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Grace v. Grace


September 22, 2010


On appeal from the Superior Court of New Jersey, Chancery Division-Family Part, Sussex County, Docket No. FM-19-91-07.

Per curiam.


Argued: February 24, 2010

Before Judges Cuff and C.L. Miniman.

In this post-judgment matrimonial matter, we review several orders enforcing the terms of a property settlement agreement (PSA) entered by the parties and certain other post-judgment orders. Essentially, plaintiff argues that changed circumstances warranted modification of financial obligations assumed by him in the PSA, and the transformation of his obligation to pay the monthly mortgage payment on the former marital home to a monthly alimony obligation was wholly unwarranted. We affirm.

Plaintiff Michael Grace and defendant Laura Grace were married for eighteen years before they divorced on September 6, 2006. The parties have three children born in 1990, 1992, and 1994. The final judgment of divorce (FJOD) incorporated a PSA dated August 12, 2006. Plaintiff agreed to pay $2200 monthly for child support and to pay the $4000 monthly mortgage payment. Article 2, paragraph 2.1 of the PSA addresses plaintiff's support obligation as follows:

[Defendant] is presently employed as a full time administrative assistant earning an annual salary of $27,300. [Plaintiff] is a financial broker dealer in an investment training company in which he is a partner and has been so employed for the last two years. [Plaintiff's] income fluctuates, however he represents that he takes a draw of $8,000.00 net per month. It is agreed that [plaintiff] shall continue to pay the monthly mortgage payment on the house of approximately $4000.00,*fn1 which the parties approximate to be a reasonable and fair alimony payment. [Plaintiff] shall also pay to [defendant] additional support in the amount of $2,200.00*fn2 monthly, payable directly through personal check on or before the 15th of each month which shall continue until the youngest child graduates high school. [Emphasis supplied.]

The parties also agreed that plaintiff would continue to pay the mortgage, taxes, and insurance on the house until the mortgage was fully paid, the house was sold, or defendant remarried. They also agreed that "[n]either the mortgage payment nor the monthly support payment shall be taxable income to [defendant]." Defendant was to be responsible for all other household expenses and her transportation expenses. The parties contemplated that the child support paid by plaintiff and the income earned by defendant would cover these expenses.

The parties agreed to joint custody of the children with "liberal and reasonable parenting time." They also agreed that neither would cohabit with another, except in the case of remarriage, while the children resided with them and before the last child reached eighteen years of age.

The PSA also addressed equitable distribution. Defendant received the former marital home. If the house sold after the youngest child reached eighteen years of age, defendant would receive the entire net proceeds of the sale. If the house sold before the youngest child reached eighteen years of age, the parties would equally divide the net proceeds. They also agreed to refinance the first mortgage to create a $40,000 fund to allow certain improvements on the house and to satisfy automobile loans.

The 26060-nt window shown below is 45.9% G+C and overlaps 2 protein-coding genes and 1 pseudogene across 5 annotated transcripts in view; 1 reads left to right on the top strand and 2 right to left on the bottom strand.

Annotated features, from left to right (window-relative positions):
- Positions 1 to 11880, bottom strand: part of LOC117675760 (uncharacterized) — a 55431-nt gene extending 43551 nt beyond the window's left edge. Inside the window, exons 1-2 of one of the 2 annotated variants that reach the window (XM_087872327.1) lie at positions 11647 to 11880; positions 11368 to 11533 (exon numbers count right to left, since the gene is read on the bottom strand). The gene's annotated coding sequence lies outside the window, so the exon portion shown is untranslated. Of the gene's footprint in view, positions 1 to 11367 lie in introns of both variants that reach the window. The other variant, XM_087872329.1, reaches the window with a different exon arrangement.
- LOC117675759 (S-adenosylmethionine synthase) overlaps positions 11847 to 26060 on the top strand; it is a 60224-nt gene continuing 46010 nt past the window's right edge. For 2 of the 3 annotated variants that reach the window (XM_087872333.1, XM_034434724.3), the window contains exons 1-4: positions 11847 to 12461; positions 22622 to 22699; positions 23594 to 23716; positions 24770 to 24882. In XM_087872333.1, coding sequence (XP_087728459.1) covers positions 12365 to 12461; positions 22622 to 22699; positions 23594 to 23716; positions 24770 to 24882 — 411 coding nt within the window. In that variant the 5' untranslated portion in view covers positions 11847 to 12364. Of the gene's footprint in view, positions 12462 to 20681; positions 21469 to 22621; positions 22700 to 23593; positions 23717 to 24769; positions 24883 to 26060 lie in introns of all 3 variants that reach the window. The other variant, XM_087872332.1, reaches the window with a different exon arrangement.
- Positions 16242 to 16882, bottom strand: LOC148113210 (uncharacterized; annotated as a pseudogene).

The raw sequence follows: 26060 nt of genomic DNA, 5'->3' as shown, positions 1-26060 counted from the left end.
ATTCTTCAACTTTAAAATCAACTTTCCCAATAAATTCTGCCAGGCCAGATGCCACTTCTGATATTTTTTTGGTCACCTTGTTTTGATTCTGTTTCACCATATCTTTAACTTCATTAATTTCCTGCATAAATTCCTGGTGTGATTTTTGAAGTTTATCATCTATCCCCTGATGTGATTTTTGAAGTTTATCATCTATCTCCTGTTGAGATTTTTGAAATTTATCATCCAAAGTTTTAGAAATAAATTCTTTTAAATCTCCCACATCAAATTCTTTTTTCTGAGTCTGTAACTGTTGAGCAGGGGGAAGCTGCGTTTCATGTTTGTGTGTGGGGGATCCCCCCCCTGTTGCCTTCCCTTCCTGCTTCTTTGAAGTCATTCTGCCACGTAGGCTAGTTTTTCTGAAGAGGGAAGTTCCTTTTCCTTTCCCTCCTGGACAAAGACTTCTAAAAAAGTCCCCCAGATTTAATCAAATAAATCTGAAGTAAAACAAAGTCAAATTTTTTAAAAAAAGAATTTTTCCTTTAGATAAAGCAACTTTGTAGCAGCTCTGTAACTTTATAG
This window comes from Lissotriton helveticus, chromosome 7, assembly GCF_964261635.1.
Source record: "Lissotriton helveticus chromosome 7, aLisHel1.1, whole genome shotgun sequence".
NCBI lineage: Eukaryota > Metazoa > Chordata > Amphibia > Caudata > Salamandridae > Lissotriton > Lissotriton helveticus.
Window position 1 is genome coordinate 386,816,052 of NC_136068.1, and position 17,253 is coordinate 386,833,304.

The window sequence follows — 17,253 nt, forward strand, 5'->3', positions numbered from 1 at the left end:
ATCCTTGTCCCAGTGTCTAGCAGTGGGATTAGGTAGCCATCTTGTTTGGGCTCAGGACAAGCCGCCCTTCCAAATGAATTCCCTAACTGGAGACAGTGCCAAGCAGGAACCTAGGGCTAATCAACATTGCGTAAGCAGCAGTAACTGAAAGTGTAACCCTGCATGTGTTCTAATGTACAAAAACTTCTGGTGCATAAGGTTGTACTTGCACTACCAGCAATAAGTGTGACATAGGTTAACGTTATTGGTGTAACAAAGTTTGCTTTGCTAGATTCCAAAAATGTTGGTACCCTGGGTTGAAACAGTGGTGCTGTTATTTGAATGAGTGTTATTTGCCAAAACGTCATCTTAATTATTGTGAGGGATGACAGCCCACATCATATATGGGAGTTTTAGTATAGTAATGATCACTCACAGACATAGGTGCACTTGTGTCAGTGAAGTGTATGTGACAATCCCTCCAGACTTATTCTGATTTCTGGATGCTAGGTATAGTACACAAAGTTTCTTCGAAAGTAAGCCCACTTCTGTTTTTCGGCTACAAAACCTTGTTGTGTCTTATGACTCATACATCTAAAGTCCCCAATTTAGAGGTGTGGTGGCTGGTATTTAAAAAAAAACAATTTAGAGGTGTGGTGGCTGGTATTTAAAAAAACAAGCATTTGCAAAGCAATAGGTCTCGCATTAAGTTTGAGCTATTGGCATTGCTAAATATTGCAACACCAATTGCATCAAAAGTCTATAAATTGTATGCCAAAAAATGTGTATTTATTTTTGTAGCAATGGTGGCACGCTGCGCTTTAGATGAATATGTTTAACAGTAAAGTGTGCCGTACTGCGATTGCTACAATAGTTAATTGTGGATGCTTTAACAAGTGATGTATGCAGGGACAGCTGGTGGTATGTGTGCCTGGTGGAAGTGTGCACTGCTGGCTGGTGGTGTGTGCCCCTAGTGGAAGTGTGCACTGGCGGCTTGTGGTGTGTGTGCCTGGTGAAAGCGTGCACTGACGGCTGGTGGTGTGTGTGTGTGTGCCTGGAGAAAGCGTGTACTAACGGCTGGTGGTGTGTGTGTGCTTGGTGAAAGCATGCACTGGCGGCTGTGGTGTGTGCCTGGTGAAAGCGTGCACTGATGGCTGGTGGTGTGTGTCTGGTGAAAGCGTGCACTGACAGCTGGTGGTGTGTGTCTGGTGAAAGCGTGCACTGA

Following a hearing on September 6, 2006, Judge Edward Gannon entered the FJOD. Both parties appeared at this hearing. Plaintiff's counsel asked plaintiff several questions about the PSA, including whether he understood the agreement and whether the agreement was a product of extensive negotiations. Plaintiff answered these questions affirmatively, and further agreed that the parties were able to reach an agreement on all issues through mediation. Plaintiff also affirmed he "had a large input in the preparation of this [PSA]," and that it "is fair and equitable under the circumstances."

Plaintiff's counsel next noted "what appears to be a fairly generous support and alimony amount" for defendant. Plaintiff responded he was willing and able to meet the obligation. Plaintiff's counsel asked him "but you're satisfied with that and you're willing to -- you're going to abide by that, is that correct?" Plaintiff responded, "Yes, I am." Plaintiff emphasized his interest in and the importance of keeping the children in the marital home.

Plaintiff further represented to the court that he had entered the PSA voluntarily, without coercion, and in the absence of any influence of drugs or alcohol. Finally, plaintiff's counsel ensured that plaintiff was satisfied with the decision to mediate and forgo trial, and that he wished to incorporate the PSA into an FJOD.

The judge directly examined defendant, who appeared pro se. Defendant stated she had reviewed the PSA with a different attorney prior to the proceeding. Then, in response to several questions, defendant assured the court she entered the PSA voluntarily and freely, she was satisfied with the mediator's services, and she found the PSA fair and reasonable. Defendant also agreed she could abide by the terms of the PSA.

Defendant filed her first motion to enforce the terms of the PSA on May 29, 2007. This was the first of four motions and two cross-motions that she eventually filed. We recount most of these efforts to enforce the terms of the PSA, plaintiff's opposition to these motions, and his motions to eliminate or modify his support obligations in order to place in context his varying responses to defendant's efforts to gain compliance.